α-Si modules manufacturing Process (tandem structure)

Α-Si solar cell technology is very different from crystalline silicon technology, since most of these cells consist of a very thin layer of non-crystalline material. Large cell production and low requirements in cell material, has as a result low energy cost manufacturing. This fact gives a great advantage to this technology, although these panels seem to be les popular due to their low efficiency. Their manufacturing process is simpler since smaller temperatures are needed and control demand level is sufficiently lower (Alsema, 1996).

Most companies have utilized p-i-n device structures on glass substrates coated with tin oxide, like the one presented on figure 2.13 (Carlson, 2003). The greatest percentage of the first generation commercial products (1970-1980) was fabricated in a single junction p-i-n configuration with natural i-layer (thickness 0.25-0.3 μιη) (Carlson, 1989). The p-layer consisted of an amorphous silicon-carbon (a-SiC) alloy doped with boron and the n-layer of phosphorous doped a-Si. Aluminium was the material used for the back contact which was deposited by sputtering. In earlier technology, deposition of the a-Si layers took place by using plasma-enhanced

chemical vapour deposition (PECVD) in pure silane atmospheres (SiH4) (Carlson,

Most of current a-Si PV modules use multijunction p-i-n structures with highly reflective back contacts. Since a-Si cells can be made at lower temperatures, this allows the fabrication of the cells on a wide variety of substrates and either using tandem junction cell or even triple-junction cell (Vijh et al., 2006).

2003).

Figure 2.13: BP solar tandem junction cell [16]

A progress of tandem structure manufacturing is described on figure 2.14. For the fabrication two sheets of glass are needed (one coated with texture tin oxide and one uncoated). The uncoated sheet is used as a back cover and the other one as the substrate. Then a driller is used for forming holes which are used as electrical contacts on the back plate and the tin oxide glass is then cut to the size that is desired (Alsema, 1996; Arya and Carlson, 2002).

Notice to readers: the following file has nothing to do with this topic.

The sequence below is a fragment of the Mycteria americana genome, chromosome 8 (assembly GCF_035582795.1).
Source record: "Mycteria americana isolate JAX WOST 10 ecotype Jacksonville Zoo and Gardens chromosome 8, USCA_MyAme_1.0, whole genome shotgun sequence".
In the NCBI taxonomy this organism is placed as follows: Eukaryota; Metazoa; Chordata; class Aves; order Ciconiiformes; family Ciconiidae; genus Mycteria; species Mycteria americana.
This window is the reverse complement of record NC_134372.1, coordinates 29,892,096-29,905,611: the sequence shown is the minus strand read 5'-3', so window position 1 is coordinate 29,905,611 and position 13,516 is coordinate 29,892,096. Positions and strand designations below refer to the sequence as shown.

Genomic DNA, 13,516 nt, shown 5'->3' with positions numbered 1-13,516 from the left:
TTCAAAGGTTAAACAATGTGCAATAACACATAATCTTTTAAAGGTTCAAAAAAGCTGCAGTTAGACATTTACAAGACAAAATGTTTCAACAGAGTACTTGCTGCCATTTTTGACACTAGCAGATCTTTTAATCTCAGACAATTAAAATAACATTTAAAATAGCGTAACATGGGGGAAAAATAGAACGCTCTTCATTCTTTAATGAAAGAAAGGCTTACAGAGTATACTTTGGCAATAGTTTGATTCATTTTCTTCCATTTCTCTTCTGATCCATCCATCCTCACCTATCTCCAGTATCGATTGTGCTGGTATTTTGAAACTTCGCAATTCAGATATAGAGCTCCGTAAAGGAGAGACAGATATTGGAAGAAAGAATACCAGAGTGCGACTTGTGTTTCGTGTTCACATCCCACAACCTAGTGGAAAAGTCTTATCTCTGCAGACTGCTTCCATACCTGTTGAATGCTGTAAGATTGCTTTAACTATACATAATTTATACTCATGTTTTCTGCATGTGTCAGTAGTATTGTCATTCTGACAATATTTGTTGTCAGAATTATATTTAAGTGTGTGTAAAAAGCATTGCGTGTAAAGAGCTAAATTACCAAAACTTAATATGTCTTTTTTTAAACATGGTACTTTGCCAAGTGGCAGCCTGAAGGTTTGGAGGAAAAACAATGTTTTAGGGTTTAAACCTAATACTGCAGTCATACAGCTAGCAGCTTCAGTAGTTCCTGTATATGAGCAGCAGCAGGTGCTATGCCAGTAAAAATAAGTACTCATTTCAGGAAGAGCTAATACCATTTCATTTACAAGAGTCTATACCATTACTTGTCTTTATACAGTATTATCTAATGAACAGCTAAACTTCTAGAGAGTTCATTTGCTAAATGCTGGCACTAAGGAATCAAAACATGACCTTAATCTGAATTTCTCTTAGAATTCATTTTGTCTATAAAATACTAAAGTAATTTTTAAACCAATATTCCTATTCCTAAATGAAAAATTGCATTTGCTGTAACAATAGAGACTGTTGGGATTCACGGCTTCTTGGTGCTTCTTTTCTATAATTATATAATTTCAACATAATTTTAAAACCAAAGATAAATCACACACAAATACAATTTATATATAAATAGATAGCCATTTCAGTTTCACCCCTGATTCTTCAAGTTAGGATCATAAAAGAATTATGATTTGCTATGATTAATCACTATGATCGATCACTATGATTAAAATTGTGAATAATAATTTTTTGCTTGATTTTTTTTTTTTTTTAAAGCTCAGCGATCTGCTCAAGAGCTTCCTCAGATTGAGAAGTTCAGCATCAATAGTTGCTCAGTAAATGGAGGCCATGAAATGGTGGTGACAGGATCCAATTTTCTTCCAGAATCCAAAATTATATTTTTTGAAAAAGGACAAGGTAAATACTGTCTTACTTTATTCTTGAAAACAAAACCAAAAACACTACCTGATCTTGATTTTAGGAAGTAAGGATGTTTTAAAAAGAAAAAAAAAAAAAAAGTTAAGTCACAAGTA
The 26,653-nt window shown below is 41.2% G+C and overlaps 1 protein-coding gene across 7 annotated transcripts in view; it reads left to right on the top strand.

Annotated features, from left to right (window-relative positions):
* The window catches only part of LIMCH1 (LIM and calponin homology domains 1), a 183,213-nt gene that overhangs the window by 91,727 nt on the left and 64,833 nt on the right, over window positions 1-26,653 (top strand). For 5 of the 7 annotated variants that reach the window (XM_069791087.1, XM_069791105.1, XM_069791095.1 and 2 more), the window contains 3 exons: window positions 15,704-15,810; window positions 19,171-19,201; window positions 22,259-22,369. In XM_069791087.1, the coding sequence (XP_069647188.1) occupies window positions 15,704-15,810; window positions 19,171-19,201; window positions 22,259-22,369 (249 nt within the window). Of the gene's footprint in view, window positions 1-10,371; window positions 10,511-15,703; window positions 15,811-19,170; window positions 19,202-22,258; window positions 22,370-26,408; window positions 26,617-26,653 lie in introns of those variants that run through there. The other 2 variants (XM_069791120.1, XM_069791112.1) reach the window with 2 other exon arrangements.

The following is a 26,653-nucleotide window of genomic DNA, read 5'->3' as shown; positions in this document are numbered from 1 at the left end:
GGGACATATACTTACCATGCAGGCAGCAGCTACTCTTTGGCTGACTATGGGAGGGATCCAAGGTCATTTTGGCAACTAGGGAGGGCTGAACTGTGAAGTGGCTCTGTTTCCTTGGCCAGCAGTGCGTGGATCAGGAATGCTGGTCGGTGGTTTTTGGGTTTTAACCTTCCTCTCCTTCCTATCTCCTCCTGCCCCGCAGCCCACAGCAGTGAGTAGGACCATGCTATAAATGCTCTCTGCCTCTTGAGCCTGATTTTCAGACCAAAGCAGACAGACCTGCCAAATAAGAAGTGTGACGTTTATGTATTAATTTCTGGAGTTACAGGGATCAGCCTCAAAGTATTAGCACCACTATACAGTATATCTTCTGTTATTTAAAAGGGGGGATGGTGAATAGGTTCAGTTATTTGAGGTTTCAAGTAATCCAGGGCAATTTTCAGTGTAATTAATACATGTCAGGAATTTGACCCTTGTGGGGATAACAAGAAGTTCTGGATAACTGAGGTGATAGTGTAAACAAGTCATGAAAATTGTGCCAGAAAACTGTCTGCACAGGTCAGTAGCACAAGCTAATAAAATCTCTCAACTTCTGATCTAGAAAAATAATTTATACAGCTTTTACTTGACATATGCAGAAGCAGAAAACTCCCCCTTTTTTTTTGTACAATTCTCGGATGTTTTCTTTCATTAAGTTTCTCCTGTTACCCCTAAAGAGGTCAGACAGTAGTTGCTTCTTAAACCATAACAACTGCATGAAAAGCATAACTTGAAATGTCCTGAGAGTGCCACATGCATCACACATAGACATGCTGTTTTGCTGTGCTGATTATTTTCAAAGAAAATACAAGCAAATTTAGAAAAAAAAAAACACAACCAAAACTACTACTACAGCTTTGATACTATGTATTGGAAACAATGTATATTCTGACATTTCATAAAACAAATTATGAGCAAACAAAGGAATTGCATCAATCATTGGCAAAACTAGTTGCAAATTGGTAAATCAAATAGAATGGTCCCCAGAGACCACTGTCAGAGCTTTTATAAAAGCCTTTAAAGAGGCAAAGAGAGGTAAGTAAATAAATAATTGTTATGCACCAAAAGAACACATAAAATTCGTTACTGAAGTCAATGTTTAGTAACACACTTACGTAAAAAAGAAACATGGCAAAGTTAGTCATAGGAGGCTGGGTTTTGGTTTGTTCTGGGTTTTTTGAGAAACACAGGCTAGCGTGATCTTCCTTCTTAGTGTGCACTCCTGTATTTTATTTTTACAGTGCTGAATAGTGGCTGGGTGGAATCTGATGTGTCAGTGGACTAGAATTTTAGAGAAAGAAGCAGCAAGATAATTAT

Figure 2.14: A schematic showing of the a-Si manufacturing layout [19]

In next steps a series of laser scribing and washing is taking place. The tin oxide coated glass is washed and scribed by a doubled frequency Nd-YAG laser into a series of strips. This step defines the operating voltage and current of the panel. Then, washing takes place and the deposition of the a-Si/a-SiGe on the scribed substrates starts with various layers of the tandem structure. The rate of this step determines the production rate of an amorphous panel factory and limits the total capacity (Carlson, 2003; Arya and Carlson,2002).

After deposition of the tin oxide layer, another laser scribe takes place close to the previous scribe and then magnetron sputtering is used for the aluminium deposition. Finally two more lasers are applied. A third laser scribe for removing locally the back contact and complete the series interconnection of the cells and a fourth laser scribe for cleaning any films around the perimeter of the module to provide electrical isolation. Last stage includes an electrical curing which applies a reverse bias to each solar cell. This includes locally heating so that defects that can cause shorts and shunts are removed. Then the front plate is encapsulated, power leads, junction box and frames are applied and the module is ready for testing, packaging and shipment.

References

E.A. Alsema, «Environmental Aspects of Solar Cell Modules, Summary Report» (August 1996), A study in commission by the Netherlands Agency for Energy and the Environment (NOVEM)

D.E. Carlson, «Monolithic amorphous silicon alloy solar modules» (2003), Solar Energy Materials & Solar Cells 78: 627-645

D.E Carlson, A. Catalano, «Optoelectronics 4» (1989) 185, as sited in D.E. Carlson, Monolithic amorphous silicon alloy solar modules (2003), Solar Energy Materials & Solar Cells 78: 627-645

R.R. Arya, D.E. Carlson, «Amorphous Silicon PV Module Manufacturing at BP Solar» (2002), Progress in Photovoltaics: Research and Application, 10: 69-76

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